Source: New Zealand Government
The Government has developed a new strategy to shape the policies needed to help older New Zealanders live well, Seniors Minister Tracey Martin announced today.
The Minister opened consultation on the draft strategy Better Later Life – He Oranga Kaumātua 2019 to 2034 in Auckland today.
“Better Later Life takes a fresh look at what is required to ensure everyone gets the chance to live well as they get older and help ensure we create opportunities for everyone to participate, contribute and be valued as they age,” Minister Martin says.
“It has also been designed to ensure New Zealand is prepared for and makes the most of our ageing population.
“Like the rest of the developed world, New Zealand has an ageing population,” says Minister Martin. “That’s great news in that more of us are living longer, healthier lives than ever before. But it also means there are some things we have to consider and prepare for as a country.”
The demographic shifts occuring had implications for our economy, for employment and housing, health and aged care, and social services. “For example, two key areas of the strategy are supporting seniors in the workforce and how businesses can better recruit and retain older people; and promoting housing options appropriate for older people.”
“It is also important as a country that we have policies and initiatives that help people to keep connections throughout their lives and stop them being isolated or lonely.”
Better Later Life incorporates feedback from nationwide consultation last year about what people want for the future. The key areas people said were important were: having financial and economic security; access to health and social services; secure and affordable homes; and opportunities to connect and participate in their communities.
“I am conscious that we need to be getting on and taking action on these areas and encourage people of all ages to comment on the draft strategy and whether it is on the right track,” Mrs Martin says.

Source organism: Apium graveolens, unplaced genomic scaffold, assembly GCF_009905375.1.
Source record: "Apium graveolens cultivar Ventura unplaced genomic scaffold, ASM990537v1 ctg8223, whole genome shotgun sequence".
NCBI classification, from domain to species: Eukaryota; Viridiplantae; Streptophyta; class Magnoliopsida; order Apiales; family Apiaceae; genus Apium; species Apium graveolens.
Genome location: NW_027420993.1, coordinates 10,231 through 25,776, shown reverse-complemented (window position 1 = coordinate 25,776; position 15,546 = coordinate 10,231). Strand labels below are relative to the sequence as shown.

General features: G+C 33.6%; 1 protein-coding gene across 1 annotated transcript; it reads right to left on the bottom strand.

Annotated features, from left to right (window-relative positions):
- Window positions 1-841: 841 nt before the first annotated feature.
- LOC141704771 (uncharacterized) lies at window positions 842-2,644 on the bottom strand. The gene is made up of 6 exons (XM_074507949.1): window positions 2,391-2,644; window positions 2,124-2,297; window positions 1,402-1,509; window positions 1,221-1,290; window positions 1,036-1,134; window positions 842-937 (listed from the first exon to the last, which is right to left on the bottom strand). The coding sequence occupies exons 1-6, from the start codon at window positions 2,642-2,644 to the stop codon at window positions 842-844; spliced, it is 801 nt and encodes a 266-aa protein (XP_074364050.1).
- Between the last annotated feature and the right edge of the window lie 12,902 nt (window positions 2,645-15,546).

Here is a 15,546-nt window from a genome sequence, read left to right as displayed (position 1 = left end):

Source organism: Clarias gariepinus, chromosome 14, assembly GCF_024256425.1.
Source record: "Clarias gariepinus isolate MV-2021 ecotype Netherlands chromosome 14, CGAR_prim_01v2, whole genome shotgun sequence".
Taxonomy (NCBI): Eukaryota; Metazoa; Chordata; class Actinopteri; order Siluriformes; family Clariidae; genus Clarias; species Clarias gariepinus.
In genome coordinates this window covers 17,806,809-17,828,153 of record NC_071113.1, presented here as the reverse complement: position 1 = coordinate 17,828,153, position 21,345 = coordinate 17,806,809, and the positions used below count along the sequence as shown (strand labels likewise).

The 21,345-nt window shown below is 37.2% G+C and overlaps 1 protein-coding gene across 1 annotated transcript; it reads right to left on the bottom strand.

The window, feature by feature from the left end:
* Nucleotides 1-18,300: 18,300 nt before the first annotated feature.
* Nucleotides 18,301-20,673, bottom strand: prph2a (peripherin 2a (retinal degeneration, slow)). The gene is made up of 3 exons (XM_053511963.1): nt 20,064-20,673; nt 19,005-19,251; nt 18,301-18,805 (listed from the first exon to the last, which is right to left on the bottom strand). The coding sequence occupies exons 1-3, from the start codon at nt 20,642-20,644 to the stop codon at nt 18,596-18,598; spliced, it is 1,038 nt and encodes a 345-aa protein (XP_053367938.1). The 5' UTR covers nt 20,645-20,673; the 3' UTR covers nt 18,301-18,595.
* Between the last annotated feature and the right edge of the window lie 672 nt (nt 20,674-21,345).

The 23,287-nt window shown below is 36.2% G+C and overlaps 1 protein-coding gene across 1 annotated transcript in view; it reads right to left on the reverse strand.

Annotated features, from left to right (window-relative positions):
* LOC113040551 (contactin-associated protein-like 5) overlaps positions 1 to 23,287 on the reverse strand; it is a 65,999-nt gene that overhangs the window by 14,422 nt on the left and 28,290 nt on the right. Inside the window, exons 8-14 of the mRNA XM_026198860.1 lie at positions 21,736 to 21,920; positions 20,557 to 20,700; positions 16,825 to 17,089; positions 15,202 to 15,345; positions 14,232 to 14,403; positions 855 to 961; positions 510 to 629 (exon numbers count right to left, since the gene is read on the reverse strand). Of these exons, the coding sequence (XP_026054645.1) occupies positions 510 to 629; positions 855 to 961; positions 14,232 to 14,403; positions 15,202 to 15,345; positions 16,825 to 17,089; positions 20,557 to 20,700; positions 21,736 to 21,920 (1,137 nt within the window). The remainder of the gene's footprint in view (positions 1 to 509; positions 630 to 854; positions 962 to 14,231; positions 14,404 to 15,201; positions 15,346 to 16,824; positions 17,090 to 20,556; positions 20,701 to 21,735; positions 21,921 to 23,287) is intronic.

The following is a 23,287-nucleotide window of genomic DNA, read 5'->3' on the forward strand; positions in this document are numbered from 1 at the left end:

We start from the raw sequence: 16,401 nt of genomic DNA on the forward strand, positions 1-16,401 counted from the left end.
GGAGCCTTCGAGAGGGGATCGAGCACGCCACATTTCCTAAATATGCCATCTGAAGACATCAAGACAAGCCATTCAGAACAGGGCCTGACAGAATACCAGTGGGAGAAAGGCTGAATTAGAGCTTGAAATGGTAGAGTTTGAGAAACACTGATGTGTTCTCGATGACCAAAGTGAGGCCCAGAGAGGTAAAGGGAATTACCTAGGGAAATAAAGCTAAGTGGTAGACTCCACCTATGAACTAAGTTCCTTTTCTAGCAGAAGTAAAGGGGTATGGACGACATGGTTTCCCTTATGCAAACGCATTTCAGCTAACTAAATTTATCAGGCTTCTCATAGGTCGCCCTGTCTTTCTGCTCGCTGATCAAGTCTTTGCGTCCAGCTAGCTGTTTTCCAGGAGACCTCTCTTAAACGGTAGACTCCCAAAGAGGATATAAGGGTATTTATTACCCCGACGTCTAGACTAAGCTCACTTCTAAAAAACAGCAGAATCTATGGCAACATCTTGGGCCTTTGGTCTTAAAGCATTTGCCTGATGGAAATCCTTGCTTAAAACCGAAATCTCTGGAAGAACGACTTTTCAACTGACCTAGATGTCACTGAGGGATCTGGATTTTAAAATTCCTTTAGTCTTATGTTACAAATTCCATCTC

A copy of the draft strategy is available online, along with details on how to provide feedback at the SuperSeniors website: www.superseniors.msd.govt.nz
The closing date for submissions is 3 June 2019. Following the consultation officials will finalise the strategy and an action plan, to be launched later this year.
Contact Richard Ninness 021 892 536
Note for editors:
- Within the next decade it is predicted there will be a million seniors and by 2034, an estimated quarter of the population – 1.2 million New Zealanders – will be aged 65+.
- In 2001, when the last Positive Ageing Strategy was created, there were nearly 50,000 people aged 85+. Last year there were nearly 87,000 people 85 or older – 15% of the senior population. That number is predicted to rise to 179,000 in 2034.)
- The senior population is also increasingly diverse. By 2034 the number of Māori aged 65+ will more than double from 2018 figures (from 48,500 to 109,400) the senior Pacific population will also do this (from 21,300 to 46,700), and there will be nearly three times as many Asian NZers aged 65+ (from 59,500 to 171,900).
- Seniors currently make up around 6.2% of the workforce. By 2033 the number of seniors at work will nearly double and they will make up 10.6% of the workforce.
- It is estimated that by 2061 seniors will contribute $105 billion to the economy through paid and unpaid work, up from $17.5 billion today.